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COMMONWEALTH PENNSYLVANIA v. ALLEN LOMAX (10/30/81)

SUPERIOR COURT OF PENNSYLVANIA


filed: October 30, 1981.

COMMONWEALTH OF PENNSYLVANIA
v.
ALLEN LOMAX, APPELLANT

No. 288 Philadelphia, 1980, Appeal from the Judgment of Sentence of the Court of Common Pleas of Philadelphia County, Criminal Division, at No. 1428 September Term, 1977

COUNSEL

Jack J. Bulkin, Philadelphia, for appellant.

Cynthia Severinsen, Assistant District Attorney, Philadelphia, for Commonwealth, appellee.

Spaeth, Brosky and Hoffman, JJ.

Author: Brosky

[ 291 Pa. Super. Page 636]

Appellant was convicted by a jury of involuntary manslaughter on May 1, 1979. Post-verdict motions were filed and denied. Lomax was sentenced to serve two and one-half to five years imprisonment. This appeal followed.

[ 291 Pa. Super. Page 637]

Lomax contends that the trial court erred in reaching its decision. First, he states that the evidence submitted to the trial court was insufficient to establish his guilt beyond a reasonable doubt. Second, he asserts the Commonwealth failed to sustain its burden of proving causation beyond a reasonable doubt. Third, he proclaims the court instructed the jury improperly. And, fourth, he claims the trial court erred in allowing a sequestered Commonwealth witness to testify in rebuttal after that witness was excused as a Commonwealth witness. We affirm the decision of the trial court.

The standard of review with regard to the sufficiency of the evidence is whether viewing the evidence and all reasonable inference arising therefrom, in a light most favorable to the Commonwealth, it was sufficient to establish appellant's guilt beyond a reasonable doubt. Commonwealth v. Hoskins, 485 Pa. 542, 403 A.2d 521 (1979); Commonwealth v. Posavek, 278 Pa. Super. 265, 420 A.2d 532 (1980). When the evidence in the instant case is so viewed, it discloses that Tameka Lomax, the infant child of appellant and Elizabeth Anderson, was born on December 4, 1973. She was two months premature and after her birth remained in the hospital until February of 1974. The record indicates that after Tameka came home, she was beaten by the appellant on numerous occasions, often with significant force. Appellant, apparently also strapped her to her crib with his belt on one occasion and on others pushed her head into her pillow.

On March 19, 1974, Ms. Anderson noticed her child was having difficulty breathing and, accordingly, she told Lomax she wanted to take Tameka to the hospital. He told Ms. Anderson nothing was wrong. Then, Ms. Anderson went into another room to wash diapers and suddenly heard sounds of something hitting against something else coming from the room occupied by appellant and the baby. Then, Lomax called to Ms. Anderson that the baby was not breathing.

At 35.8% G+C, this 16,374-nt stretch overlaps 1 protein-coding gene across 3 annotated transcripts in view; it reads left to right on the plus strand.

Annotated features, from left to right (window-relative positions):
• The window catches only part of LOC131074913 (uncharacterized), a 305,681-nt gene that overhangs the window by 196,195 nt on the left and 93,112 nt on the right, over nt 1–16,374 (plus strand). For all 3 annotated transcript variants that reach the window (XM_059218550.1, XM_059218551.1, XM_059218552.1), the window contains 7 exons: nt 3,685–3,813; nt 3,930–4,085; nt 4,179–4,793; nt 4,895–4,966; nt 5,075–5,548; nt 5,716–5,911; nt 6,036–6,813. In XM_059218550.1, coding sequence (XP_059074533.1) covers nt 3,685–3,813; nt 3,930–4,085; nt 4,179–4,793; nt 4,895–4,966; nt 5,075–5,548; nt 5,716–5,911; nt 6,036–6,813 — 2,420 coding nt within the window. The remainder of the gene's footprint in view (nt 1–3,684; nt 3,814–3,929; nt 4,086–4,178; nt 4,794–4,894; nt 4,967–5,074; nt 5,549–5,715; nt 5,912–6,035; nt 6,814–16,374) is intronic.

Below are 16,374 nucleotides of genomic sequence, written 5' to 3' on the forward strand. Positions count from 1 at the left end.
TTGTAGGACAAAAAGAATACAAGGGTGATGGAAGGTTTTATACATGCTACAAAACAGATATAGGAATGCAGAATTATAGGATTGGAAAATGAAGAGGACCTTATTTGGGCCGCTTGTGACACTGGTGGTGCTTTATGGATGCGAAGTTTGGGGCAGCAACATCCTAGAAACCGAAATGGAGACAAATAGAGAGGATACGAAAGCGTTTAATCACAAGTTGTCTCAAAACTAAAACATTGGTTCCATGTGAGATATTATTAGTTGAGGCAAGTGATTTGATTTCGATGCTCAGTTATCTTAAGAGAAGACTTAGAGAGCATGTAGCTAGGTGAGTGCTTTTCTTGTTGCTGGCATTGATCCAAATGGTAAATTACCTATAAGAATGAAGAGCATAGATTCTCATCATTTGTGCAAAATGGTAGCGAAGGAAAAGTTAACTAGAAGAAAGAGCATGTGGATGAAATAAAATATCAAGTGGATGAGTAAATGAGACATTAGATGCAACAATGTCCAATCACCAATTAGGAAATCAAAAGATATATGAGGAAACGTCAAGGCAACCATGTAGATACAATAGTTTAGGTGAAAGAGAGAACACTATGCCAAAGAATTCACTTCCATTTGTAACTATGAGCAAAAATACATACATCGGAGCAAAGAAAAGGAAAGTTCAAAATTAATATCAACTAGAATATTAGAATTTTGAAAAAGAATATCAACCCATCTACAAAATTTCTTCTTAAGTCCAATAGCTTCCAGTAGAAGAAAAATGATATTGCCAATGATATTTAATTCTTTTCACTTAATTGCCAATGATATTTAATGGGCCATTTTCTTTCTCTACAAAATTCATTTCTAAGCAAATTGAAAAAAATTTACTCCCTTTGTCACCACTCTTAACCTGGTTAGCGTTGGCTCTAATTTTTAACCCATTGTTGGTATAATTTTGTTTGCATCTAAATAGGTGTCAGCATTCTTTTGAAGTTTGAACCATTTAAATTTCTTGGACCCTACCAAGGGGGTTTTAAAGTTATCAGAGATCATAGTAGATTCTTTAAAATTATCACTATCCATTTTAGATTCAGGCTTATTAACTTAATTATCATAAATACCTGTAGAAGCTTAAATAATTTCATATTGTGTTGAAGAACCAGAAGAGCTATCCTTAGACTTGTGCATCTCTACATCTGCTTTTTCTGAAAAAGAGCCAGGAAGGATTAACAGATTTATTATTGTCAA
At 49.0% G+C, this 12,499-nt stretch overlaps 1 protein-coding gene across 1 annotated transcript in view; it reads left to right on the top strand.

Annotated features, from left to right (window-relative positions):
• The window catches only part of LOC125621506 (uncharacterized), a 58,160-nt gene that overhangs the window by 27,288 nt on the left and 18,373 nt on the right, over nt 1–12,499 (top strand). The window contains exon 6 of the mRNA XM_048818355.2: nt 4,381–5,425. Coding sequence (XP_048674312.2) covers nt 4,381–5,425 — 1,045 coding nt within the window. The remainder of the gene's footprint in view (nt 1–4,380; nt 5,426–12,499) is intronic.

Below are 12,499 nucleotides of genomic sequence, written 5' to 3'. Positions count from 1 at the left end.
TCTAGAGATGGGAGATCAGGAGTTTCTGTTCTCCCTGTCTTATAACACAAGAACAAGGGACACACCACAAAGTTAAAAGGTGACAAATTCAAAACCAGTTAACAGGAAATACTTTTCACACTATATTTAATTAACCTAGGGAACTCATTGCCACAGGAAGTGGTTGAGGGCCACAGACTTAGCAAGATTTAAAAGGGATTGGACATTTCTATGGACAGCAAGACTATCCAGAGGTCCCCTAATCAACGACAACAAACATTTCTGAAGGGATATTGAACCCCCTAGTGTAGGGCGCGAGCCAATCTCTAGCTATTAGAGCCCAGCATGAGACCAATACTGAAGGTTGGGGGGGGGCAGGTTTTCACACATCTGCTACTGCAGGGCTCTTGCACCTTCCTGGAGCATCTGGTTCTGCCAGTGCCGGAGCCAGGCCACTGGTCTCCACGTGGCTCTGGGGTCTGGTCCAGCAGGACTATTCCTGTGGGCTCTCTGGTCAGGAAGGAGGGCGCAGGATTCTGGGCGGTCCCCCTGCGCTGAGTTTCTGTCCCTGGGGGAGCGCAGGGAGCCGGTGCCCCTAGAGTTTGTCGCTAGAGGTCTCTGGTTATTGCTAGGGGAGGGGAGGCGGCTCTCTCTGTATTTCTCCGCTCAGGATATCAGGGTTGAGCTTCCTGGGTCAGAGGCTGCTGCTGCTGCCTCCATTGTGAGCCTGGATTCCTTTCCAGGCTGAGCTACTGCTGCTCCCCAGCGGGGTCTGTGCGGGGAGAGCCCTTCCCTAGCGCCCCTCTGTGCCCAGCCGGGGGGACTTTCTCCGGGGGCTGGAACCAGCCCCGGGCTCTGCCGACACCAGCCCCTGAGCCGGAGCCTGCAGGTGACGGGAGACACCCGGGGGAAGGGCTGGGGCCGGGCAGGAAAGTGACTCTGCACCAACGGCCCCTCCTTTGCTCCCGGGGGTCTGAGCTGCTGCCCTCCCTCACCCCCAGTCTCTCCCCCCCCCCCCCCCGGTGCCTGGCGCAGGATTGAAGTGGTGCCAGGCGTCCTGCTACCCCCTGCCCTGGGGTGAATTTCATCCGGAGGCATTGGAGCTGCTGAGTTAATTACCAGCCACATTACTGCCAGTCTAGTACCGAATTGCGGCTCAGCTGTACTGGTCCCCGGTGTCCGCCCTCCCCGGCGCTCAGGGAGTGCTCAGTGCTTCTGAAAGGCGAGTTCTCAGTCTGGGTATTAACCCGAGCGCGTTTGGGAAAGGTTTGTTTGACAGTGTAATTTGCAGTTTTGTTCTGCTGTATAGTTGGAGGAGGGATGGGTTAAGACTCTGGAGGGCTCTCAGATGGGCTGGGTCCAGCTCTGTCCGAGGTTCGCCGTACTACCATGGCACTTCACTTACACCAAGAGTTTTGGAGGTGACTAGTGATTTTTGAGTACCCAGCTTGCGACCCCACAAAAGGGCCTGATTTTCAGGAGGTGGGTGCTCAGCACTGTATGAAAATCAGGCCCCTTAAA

Ms. Anderson rushed to her child, cleared Tameka's nose of food coming out of it, and began to supply her child with

[ 291 Pa. Super. Page 638]

    air by mouth to mouth resuscitation. Tameka, however, did not respond. A rescue squad was called and it transported the child to a hospital. The baby never regained consciousness. The members of the rescue squad testified that appellant repeatedly stated while they attended to the child: "What have I done? What have I done?"

Ms. Anderson did not report Lomax to the police. She asserted that appellant instructed her to tell the police that the baby fell. She stated at trial that she followed Lomax's instructions because she was afraid he would beat her. However, Ms. Anderson states the appellant eventually admitted to her that he was responsible for the baby's death and Ms. Anderson then reported the incident to the police.

A medical examiner examined Tameka's body shortly after her death. He stated at trial that the child died because of injuries sustained by her which resulted from multiple, serious head injuries. The wounds evidently were sufficiently numerous that the examiner determined that they were caused over a period of time within the recent past and resulted from beatings. The examiner stated it was a combination of these injuries, not just those which were most recent which caused the child to die.